If we are following the old idea that the day begins at sundown, how can one explain how a single parish can have its first “Sunday” Mass at 4:00 p.m. on Saturday and its last Mass Sunday at 6:00 or 7:00 p.m.? Or even at 10:00 p.m. on college campuses? Seems like a stretch.

    1. @Scott Pluff – comment #4:
      Well, there is a big demographic bulge to the popularity of the 4pm Mass: the retiree and elder set, at least in almost every parish I’ve seen.

      I learned why my parents long preferred this Mass:
      – their morning medications had kicked in and done their work
      – it took my mother a long time to get dressed and ready, something that was dicey with the morning Mass schedule
      – the afternoon Mass is on its own, with no Masses bracketing it, so competition and timing for handicap spaces is easier to plan
      – in the winter, mid-afternoon is the time of day with the least amount of ice (it’s the warmest part of the day, after the sun has done its work)
      – 4 pm Mass is easiest to combine with confession, since it’s rare to have priests available for confession without a prior appointment on Sunday mornings.

      I could go on, as there were many more reasons, so this is just illustrative. (If my parents lived in an urban area and relied on public transportation, Saturday afternoon schedules are usually more frequent than Sunday morning schedules, for example.) As things stand now, my 89-year old parents can no longer do 4 pm Mass because the stress on the evening schedule would be too long, so they do the midday Mass (it take my mother about 6 hours to get ready to go to Mass – they don’t go when the weather is inclement, and they realize they are effectively dispensed due to infirmity, but they want to go if they can; what a mighty testament, huh?).

      (I should: when I was growing up, the boys went with my father to the *first* Mass of the day (when he grew up, that’s when his family went, and the Mass he served as acolyte for); the girls normally went to a later Mass with my mother. My father, if he could, would love a 6AM Mass….)

      1. @Karl Liam Saur – comment #7:
        Very valid points, and important considerations. IMO, it would be preferable for a parish to cancel their 4:00 p.m. Saturday Mass and move it to Sunday at 4:00 p.m. instead. This would return the emphasis to Sunday as the Lord’s Day.

        I understand, but am not persuaded by the idea that the Jewish sabbath begins at sundown–especially if we’re talking about a 4:00 or 5:00 p.m. Mass at times of the year when the sun sets at 8:00 p.m. If you asked a number of people coming out of church after a vigil Mass, “what day is it right now?” I bet they’d all say Saturday.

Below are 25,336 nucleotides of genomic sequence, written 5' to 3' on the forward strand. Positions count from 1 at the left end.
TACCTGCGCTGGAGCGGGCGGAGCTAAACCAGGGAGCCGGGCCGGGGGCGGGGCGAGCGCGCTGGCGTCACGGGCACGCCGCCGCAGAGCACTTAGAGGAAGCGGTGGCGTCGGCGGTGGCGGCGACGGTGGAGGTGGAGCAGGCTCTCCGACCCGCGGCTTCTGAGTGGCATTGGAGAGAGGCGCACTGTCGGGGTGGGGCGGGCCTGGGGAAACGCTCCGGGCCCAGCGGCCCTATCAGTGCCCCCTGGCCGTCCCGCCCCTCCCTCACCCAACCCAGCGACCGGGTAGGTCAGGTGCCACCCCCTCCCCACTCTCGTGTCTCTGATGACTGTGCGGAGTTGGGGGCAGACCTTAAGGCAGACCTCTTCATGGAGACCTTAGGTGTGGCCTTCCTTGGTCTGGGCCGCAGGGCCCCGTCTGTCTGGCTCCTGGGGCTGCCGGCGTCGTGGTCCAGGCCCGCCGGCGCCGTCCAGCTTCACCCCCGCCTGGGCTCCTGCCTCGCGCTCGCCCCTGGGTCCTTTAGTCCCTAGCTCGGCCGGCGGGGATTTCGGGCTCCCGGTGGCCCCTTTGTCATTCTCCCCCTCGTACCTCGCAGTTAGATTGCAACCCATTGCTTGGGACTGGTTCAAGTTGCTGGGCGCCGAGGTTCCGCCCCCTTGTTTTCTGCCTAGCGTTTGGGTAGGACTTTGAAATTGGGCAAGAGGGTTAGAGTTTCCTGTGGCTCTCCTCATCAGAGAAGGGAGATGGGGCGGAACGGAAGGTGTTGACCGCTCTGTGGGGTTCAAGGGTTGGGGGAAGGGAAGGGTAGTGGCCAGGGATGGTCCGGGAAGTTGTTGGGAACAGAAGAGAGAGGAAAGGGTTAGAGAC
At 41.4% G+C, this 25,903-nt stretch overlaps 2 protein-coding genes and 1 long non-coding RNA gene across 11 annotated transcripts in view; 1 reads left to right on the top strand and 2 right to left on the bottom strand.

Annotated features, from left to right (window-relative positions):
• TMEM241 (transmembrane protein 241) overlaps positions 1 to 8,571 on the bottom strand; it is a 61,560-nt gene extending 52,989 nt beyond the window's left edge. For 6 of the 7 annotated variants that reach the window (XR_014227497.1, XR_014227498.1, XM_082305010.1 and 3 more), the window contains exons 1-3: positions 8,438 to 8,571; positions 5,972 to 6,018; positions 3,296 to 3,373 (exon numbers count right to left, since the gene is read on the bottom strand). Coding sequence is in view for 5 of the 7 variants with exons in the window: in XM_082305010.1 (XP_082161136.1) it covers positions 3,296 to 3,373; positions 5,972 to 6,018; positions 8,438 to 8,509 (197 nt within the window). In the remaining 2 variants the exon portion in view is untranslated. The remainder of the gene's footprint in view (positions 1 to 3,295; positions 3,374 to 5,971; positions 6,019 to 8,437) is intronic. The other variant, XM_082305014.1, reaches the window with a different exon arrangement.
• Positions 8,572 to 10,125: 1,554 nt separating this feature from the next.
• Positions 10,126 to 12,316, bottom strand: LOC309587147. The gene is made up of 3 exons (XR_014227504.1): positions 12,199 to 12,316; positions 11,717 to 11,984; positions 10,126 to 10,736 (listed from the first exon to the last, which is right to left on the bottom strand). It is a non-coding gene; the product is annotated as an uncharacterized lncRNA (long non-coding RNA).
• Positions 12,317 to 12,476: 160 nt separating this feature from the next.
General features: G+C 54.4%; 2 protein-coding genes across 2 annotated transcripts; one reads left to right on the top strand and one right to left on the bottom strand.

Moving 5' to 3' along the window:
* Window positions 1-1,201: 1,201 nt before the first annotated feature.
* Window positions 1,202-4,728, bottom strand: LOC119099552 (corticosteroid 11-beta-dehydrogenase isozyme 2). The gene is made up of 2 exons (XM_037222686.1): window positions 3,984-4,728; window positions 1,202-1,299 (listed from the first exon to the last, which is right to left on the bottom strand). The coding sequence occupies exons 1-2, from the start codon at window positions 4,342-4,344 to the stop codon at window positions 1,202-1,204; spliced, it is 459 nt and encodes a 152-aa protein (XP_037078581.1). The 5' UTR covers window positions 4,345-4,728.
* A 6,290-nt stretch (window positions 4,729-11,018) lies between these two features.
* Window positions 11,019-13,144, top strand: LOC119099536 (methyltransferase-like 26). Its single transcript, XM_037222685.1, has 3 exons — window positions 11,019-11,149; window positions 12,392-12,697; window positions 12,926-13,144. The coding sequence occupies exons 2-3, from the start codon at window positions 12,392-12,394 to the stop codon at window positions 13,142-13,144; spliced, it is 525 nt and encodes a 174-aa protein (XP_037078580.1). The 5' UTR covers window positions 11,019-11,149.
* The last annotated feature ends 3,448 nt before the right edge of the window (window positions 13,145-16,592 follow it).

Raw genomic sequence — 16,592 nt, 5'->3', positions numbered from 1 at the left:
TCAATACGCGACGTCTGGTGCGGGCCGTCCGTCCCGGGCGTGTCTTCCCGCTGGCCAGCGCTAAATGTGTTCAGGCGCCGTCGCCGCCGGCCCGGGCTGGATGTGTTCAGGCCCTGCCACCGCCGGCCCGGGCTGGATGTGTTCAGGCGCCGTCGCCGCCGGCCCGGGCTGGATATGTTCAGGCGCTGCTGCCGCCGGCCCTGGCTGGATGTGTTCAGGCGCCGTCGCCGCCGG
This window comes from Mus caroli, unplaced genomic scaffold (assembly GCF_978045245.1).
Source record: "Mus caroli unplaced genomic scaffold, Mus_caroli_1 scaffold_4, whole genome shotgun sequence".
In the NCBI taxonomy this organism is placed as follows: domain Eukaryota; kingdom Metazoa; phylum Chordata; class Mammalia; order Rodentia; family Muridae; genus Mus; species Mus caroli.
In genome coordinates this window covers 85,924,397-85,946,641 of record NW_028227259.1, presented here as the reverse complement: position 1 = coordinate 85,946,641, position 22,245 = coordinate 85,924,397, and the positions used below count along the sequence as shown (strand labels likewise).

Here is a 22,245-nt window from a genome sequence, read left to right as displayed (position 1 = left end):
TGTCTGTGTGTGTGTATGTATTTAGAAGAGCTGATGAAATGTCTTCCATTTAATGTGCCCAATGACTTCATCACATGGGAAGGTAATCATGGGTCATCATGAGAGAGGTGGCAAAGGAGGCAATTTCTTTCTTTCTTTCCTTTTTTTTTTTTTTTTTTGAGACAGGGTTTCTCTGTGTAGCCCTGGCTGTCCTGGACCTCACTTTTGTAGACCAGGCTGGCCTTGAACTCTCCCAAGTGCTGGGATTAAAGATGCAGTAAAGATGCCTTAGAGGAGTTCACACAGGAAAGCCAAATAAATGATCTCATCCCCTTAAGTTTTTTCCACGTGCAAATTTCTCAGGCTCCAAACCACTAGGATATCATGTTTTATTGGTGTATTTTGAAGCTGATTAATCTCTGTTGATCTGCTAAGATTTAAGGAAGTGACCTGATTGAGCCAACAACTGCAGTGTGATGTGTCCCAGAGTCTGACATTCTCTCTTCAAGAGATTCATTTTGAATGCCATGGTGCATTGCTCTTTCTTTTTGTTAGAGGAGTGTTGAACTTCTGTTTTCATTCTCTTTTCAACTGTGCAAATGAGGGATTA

2. @Scott Pluff – comment #4:
      With reference to the “get-it-over-with” crowd – to me, this captures the most important aspect of liturgy – why is there a the “get-it-over-with” crowd? Regardless of whether Mass is seen primarily as sacrifice, community gathering, opportunity for catechesis, memorial feast, worship of the Almighty or whatever emphasis is placed on any of these and other aspects, why is Mass a “have to” not a “want to”?

      1. @Brigid Rauch – comment #21:
        Unfortunately, the church is now reaping what it has sown. For many generations Mass was presented as an obligation, miss it and you’re flirting with the flames. It was presented in largely that way for hundreds of years, so it’s no surprise that it’s deeply ingrained in the popular mindset.

  5. Rita – fascinating analysis. Not sure how to reconcile your various points with my experience in Guatemala. From one central church/town, had responsibility for more than 50 catholic communities scattered over an area 30% the size of Texas. The focus was on supporting each community’s worship – thru training local leaders; organizing worship, music, liturgy (yep, Sunday liturgy w/o priest); organizing/educating local religious ed teachers; etc. Roughly once a month, each community was joined by one of two priests in that area – so, obviously, Sunday was not often that day.

    Not sure what message that sent – communities still focused on Sunday but 10-12 times a year had eucharist with a priest and most were not on Sundays.

    This seems to set up a whole other rhythm and pattern to the one you have analyzed.

    Any way, just some random thoughts…..guessing that the experience in Guatemala is not far from most communities in central/south America, the Far East, or Africa.

  6. A Sunday gathering without the Eucharist… I think of this as fanning the embers so that they may not darken and go cold. It is not optimal, it is not the best situation, but it is a communal gathering.

    The problem that I have – or perhaps better put as the problem that I see is the commoditization of the Eucharist. If the “store” is closed, perhaps we go to another “store.” This illustrates multiple issues actually, not just one. The biggest one for me is that this kind of thinking underscores that people so often have been taught that they have come to “get”, rather than to give , to share. It makes me very, very sad.

  7. A Sunday gathering without the Eucharist… I think of this as fanning the embers so that they may not darken and go cold. It is not optimal, it is not the best situation, but it is a communal gathering.

    If you had a choice between going to a local communal gathering without the Eucharist, and driving half an hour to get to Mass, which would you recommend? How about if the closest Mass was an hour drive away? 3 hours?